$2 million dollars. That’s quite a stack to you or me, but to the biggest companies in the technology world it’s nothing at all. Google must spend that on office supplies in a year. And I bet that doesn’t cover a quarter of the yearly light bill for the buildings on Microsoft’s Redmond campus.

Tech giants are rich right now. Very rich. Here at TNW we executed a rather in-depth study of the cash hordes that the largest companies in tech had stacked, as of August, 2011. Looking at just the top 10 we found some $290.89 billion dollars in cash. Not total assets, but cash.

Let’s compare $2 million dollars to $290.89 billion. One is 145,445 times larger than the other. Can you tell which is which? If you can, you will be able to understand what I am about to say.

The 32 sponsors of the Stop Online Piracy Act, a horrific piece of legistlation, received some $2,000,000 in campaign contributions from the people who want SOPA to pass. And desperately. On the other hand, the tech industry, whose very lifeblood and ability to innovate it could easily be argued rests on the non-passage of SOPA donated some $524,977.

Just so you know, $524,997 is 0.000180479562% of the cash pile of just the top ten tech companies, out of thousands, several months ago. (Note that we are using cash numbers from August.) These firms have even more money now. And they spent, collectively, a half million dollars. That’s like docking everyone at Microsoft a free soda and sending the bottle caps to Congress in hopes of swaying their dollar-sodden minds.

If $2 million can have such an impact, imagine if the top firms in tech spent a million apiece. That would swamp the clout of the MPAA, the RIAA, and others that are pushing to give the Federal government editing control over the Internet. That, compared to the potential negative impact of not taking action is damn near free. And I doubt that investors would miss the change.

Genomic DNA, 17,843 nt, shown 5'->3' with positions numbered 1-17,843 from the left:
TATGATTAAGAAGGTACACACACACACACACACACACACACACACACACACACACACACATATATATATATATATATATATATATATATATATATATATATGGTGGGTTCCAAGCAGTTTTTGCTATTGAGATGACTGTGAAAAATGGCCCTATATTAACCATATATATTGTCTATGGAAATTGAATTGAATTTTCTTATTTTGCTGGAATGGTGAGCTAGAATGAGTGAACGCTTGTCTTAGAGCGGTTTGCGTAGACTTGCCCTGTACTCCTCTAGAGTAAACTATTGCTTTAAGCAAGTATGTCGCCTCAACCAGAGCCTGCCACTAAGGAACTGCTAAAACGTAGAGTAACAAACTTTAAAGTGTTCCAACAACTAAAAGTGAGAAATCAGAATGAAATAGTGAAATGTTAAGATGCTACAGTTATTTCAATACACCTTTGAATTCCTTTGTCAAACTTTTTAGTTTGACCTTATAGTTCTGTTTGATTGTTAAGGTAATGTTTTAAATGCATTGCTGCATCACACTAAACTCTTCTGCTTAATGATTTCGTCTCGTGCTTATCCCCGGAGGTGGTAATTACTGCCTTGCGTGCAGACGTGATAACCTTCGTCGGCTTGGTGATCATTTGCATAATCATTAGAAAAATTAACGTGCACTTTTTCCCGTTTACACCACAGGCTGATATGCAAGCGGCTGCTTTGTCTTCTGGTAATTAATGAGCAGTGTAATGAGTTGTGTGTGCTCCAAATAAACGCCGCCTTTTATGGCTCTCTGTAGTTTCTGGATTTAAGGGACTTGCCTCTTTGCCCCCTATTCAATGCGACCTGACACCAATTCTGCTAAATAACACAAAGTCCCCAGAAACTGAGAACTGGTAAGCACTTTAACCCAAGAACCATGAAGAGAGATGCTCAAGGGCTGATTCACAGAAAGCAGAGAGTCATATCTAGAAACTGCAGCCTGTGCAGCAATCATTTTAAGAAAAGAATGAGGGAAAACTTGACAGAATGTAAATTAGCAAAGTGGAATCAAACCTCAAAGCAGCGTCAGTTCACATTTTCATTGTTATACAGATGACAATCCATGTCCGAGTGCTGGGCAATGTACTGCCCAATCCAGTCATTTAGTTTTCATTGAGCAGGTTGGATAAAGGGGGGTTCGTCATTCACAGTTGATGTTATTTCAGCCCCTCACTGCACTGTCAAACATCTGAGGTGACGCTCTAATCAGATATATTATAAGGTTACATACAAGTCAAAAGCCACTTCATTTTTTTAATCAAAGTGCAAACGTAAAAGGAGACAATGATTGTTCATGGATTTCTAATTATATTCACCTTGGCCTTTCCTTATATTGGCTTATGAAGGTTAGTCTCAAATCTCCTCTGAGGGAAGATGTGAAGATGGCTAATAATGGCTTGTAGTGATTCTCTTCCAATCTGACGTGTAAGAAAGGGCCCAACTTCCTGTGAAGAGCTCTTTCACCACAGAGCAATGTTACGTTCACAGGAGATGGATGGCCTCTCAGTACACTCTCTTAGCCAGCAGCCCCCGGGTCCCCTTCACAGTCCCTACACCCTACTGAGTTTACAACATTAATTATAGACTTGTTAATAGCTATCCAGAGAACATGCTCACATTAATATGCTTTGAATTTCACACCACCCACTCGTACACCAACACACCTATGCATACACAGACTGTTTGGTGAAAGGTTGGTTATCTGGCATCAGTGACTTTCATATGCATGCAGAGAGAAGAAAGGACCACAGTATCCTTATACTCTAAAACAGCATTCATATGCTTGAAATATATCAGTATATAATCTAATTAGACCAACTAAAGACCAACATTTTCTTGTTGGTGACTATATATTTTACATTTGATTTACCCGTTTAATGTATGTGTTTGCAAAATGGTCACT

Oh, and that 145,445 number? That’s the number of times that just the largest technology companies could match the $2 million dollar number that effectively bought nearly 3 dozen congress people. Sad.

Who knew that Congress was so cheap? Now you do. If you are a CEO, you know what to do.

As an aside, Clay Johnson in InformationDiet makes a similar point in a rather eloquent fashion. I heartily reccomend reading his piece, which you can find here, but this is one of its more critical passages:

Right now, if you want effective legislation around your industry, then you need to pay the right lobbyists, make the right campaign contributions, and write the right legislation at the right time in order to get it out of Washington. If you had to objectively pick the winning team in Washington, pick the team with deep pockets and great lobbyists, not the team with community organizers and signed petitions. It’s a gross system that needs change. It’s a cancer on our democracy.

But looking for a specific innovation to try and change the way Washington works by the time Congress votes on SOPA is about as foolish as Steve Jobs trying to diet his way out of having pancreatic cancer. With billions of dollars in the bank, and not a lot of time left, isn’t it worth going for the sure bet? Just spend the money. Then, after you’re sure you beat cancer, worry about disrupting the system that caused it.